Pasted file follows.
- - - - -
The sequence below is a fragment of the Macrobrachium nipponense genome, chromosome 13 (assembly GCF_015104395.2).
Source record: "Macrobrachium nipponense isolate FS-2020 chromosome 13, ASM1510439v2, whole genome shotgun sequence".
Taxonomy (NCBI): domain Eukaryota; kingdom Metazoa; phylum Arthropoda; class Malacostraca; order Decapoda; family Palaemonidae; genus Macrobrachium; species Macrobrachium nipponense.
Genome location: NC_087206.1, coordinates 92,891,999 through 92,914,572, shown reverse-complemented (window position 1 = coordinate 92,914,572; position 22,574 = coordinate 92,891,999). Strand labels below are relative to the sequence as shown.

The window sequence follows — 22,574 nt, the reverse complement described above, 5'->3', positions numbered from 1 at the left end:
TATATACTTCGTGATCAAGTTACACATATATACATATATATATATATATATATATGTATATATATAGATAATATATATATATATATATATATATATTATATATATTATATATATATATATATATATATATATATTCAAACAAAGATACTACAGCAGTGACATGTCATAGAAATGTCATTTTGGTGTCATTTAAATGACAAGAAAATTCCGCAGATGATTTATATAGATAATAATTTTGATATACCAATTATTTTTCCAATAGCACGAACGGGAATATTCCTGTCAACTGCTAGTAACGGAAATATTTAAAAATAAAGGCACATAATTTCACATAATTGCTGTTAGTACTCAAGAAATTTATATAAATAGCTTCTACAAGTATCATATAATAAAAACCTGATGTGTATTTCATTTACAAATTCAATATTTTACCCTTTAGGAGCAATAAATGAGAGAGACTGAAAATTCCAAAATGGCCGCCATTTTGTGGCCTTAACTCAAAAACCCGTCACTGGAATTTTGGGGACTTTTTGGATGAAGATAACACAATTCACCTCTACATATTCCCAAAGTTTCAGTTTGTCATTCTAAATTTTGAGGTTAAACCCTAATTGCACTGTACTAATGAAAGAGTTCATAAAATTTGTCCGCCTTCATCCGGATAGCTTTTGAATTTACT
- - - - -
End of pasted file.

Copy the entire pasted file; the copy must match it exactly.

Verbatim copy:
The sequence below is a fragment of the Macrobrachium nipponense genome, chromosome 13 (assembly GCF_015104395.2).
Source record: "Macrobrachium nipponense isolate FS-2020 chromosome 13, ASM1510439v2, whole genome shotgun sequence".
Taxonomy (NCBI): domain Eukaryota; kingdom Metazoa; phylum Arthropoda; class Malacostraca; order Decapoda; family Palaemonidae; genus Macrobrachium; species Macrobrachium nipponense.
Genome location: NC_087206.1, coordinates 92,891,999 through 92,914,572, shown reverse-complemented (window position 1 = coordinate 92,914,572; position 22,574 = coordinate 92,891,999). Strand labels below are relative to the sequence as shown.

The window sequence follows — 22,574 nt, the reverse complement described above, 5'->3', positions numbered from 1 at the left end:
TATATACTTCGTGATCAAGTTACACATATATACATATATATATATATATATATATGTATATATATAGATAATATATATATATATATATATATATATTATATATATTATATATATATATATATATATATATATATTCAAACAAAGATACTACAGCAGTGACATGTCATAGAAATGTCATTTTGGTGTCATTTAAATGACAAGAAAATTCCGCAGATGATTTATATAGATAATAATTTTGATATACCAATTATTTTTCCAATAGCACGAACGGGAATATTCCTGTCAACTGCTAGTAACGGAAATATTTAAAAATAAAGGCACATAATTTCACATAATTGCTGTTAGTACTCAAGAAATTTATATAAATAGCTTCTACAAGTATCATATAATAAAAACCTGATGTGTATTTCATTTACAAATTCAATATTTTACCCTTTAGGAGCAATAAATGAGAGAGACTGAAAATTCCAAAATGGCCGCCATTTTGTGGCCTTAACTCAAAAACCCGTCACTGGAATTTTGGGGACTTTTTGGATGAAGATAACACAATTCACCTCTACATATTCCCAAAGTTTCAGTTTGTCATTCTAAATTTTGAGGTTAAACCCTAATTGCACTGTACTAATGAAAGAGTTCATAAAATTTGTCCGCCTTCATCCGGATAGCTTTTGAATTTACT